I already have SanHQ 2.20 installed so I can use that to look at my current queue depths. I also did some poking around the forums and I see there is some LUN design talk as it relates to VMware. I understand there is no one-size-fits-all solution so I'll tackle all that next.

If I see in SANHQ 2.20 that my queue level never hits 32 do you imagine I would see less performance benefits to chopping my LUNs up into smaller pieces? I imagine more iSCSI connections at the same time is better, I just want to make sure that the pain of redesigning and copying all my VMs into additional smaller LUNs is going to be worth it.

Should I limit my redesign scope to focus on servers that use the most IOPS? It'd basically be my single Exchange 2010 box, two separate SQL servers, and my file server.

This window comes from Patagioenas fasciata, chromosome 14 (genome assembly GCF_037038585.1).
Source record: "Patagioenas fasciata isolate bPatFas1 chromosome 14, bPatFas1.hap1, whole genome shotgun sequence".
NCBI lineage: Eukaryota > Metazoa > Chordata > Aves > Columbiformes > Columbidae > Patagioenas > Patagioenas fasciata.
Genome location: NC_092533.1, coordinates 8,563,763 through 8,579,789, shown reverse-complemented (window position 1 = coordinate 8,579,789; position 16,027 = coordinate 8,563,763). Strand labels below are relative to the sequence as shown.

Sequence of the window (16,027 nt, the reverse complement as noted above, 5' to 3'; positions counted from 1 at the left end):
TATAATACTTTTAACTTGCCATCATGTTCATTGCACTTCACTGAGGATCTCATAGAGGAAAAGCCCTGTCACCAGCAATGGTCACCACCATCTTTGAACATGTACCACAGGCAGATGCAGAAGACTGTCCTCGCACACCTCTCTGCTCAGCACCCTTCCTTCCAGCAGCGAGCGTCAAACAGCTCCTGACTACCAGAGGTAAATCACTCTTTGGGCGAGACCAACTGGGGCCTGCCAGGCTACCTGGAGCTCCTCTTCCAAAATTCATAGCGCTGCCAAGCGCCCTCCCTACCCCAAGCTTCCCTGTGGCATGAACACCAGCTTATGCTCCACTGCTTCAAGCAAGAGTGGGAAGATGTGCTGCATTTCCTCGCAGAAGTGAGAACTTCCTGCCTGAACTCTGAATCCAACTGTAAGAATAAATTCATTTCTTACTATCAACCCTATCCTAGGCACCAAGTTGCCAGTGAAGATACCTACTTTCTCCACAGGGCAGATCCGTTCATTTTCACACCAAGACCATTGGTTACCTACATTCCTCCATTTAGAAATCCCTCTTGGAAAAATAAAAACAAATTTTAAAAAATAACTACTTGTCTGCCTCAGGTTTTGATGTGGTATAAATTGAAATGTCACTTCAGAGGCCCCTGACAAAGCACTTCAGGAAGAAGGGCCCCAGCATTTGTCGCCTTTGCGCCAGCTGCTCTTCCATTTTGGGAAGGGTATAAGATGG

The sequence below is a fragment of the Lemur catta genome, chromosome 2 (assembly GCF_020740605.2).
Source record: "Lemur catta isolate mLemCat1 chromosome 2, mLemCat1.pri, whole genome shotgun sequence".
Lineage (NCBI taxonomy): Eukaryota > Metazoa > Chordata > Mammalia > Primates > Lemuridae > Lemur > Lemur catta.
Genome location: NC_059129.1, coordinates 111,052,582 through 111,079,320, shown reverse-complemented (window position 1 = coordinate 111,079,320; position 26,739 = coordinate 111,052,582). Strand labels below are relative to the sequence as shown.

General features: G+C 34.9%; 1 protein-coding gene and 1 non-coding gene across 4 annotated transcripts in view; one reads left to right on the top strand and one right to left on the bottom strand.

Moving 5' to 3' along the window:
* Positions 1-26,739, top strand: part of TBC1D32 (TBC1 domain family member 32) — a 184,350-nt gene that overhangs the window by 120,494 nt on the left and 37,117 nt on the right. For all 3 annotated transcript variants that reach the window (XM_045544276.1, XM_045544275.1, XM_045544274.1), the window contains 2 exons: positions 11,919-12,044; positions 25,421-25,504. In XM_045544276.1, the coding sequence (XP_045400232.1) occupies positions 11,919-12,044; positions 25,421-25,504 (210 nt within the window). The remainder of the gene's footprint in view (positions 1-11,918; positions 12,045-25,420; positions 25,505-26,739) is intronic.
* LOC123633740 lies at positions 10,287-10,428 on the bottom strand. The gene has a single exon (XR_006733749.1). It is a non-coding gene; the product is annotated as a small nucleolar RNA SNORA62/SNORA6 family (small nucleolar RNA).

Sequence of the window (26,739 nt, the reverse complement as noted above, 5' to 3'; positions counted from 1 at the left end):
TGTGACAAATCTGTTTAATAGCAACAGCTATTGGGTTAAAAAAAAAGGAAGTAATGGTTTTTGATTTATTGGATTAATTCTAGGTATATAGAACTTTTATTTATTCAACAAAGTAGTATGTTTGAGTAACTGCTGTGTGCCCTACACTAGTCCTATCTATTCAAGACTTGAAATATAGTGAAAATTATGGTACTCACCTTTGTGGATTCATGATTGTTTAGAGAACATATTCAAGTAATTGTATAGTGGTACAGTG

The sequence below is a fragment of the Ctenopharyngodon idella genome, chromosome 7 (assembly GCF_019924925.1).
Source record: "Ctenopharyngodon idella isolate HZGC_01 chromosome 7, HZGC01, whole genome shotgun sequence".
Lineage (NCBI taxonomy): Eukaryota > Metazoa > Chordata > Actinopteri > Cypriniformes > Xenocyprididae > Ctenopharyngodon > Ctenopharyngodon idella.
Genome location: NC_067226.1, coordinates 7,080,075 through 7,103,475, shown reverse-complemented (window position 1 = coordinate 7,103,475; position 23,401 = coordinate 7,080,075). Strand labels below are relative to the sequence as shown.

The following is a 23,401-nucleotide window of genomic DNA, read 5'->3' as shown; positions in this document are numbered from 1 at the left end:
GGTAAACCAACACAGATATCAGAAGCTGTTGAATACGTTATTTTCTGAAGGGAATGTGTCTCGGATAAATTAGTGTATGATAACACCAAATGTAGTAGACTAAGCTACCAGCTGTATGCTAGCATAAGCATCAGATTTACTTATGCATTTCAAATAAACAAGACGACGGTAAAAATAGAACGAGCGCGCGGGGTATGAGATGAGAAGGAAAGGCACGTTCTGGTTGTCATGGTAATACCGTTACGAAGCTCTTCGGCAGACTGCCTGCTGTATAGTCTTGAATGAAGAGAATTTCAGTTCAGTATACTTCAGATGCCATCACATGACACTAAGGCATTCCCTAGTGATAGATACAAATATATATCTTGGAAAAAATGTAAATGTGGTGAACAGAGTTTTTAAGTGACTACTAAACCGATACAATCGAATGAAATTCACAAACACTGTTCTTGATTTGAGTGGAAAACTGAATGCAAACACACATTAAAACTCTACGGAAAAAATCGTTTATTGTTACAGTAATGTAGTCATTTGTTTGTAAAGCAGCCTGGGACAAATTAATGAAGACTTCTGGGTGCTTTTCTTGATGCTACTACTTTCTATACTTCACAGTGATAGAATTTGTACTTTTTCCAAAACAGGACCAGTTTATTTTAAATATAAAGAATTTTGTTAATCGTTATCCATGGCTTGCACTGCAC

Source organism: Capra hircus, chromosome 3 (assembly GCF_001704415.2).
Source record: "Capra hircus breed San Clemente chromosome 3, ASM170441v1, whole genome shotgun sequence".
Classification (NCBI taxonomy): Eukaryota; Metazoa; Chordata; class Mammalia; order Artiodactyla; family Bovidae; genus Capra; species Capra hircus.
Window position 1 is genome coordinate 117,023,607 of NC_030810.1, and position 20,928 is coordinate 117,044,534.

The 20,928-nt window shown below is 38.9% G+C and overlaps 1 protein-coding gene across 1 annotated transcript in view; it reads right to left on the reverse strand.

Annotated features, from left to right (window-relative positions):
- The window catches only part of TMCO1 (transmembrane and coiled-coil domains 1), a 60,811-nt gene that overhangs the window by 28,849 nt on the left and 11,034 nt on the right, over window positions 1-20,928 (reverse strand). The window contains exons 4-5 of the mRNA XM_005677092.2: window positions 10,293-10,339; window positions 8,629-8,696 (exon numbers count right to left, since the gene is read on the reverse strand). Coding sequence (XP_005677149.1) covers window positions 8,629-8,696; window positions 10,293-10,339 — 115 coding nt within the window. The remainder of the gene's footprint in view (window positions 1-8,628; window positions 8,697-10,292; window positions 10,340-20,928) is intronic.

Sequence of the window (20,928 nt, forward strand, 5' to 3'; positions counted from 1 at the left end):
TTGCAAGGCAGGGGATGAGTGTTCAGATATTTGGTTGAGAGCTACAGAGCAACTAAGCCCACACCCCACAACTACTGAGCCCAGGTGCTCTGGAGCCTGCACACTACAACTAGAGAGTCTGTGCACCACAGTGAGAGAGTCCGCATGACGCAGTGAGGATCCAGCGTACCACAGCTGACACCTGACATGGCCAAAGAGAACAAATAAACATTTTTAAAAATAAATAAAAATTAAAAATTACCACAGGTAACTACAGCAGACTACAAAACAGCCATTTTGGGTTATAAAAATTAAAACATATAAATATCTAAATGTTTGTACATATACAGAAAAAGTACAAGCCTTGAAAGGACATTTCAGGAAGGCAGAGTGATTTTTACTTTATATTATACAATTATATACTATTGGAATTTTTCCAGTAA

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Re: Management Networks and SAN Snapshotting

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Good morning,

If you are using VMware RR, have you changed the IOPS value to 3?   The default is 1000, so ESX sends 1K IOs down one path before selecting the next.  Which isn't optimal.  Especially if you have more than two NICs for iSCSI.

This post has info on that:  virtualgeek.typepad.com/.../a-multivendor-post-on-using-iscsi-with-vmware-vsphere.html

Which EMC/VMware, Dell/EQL, HP/Lefthand and NetApp agreed on.  IOPs to 3, delayed ACK off and Large Recieve Offload off (LRO).   LRO isn't covered in that blog posting but many folks have found that helpful.

Here's a link that talks about LRO.   This link talks about guest impact but customers have reported ESX iSCSI performance issue as well with LRO enabled.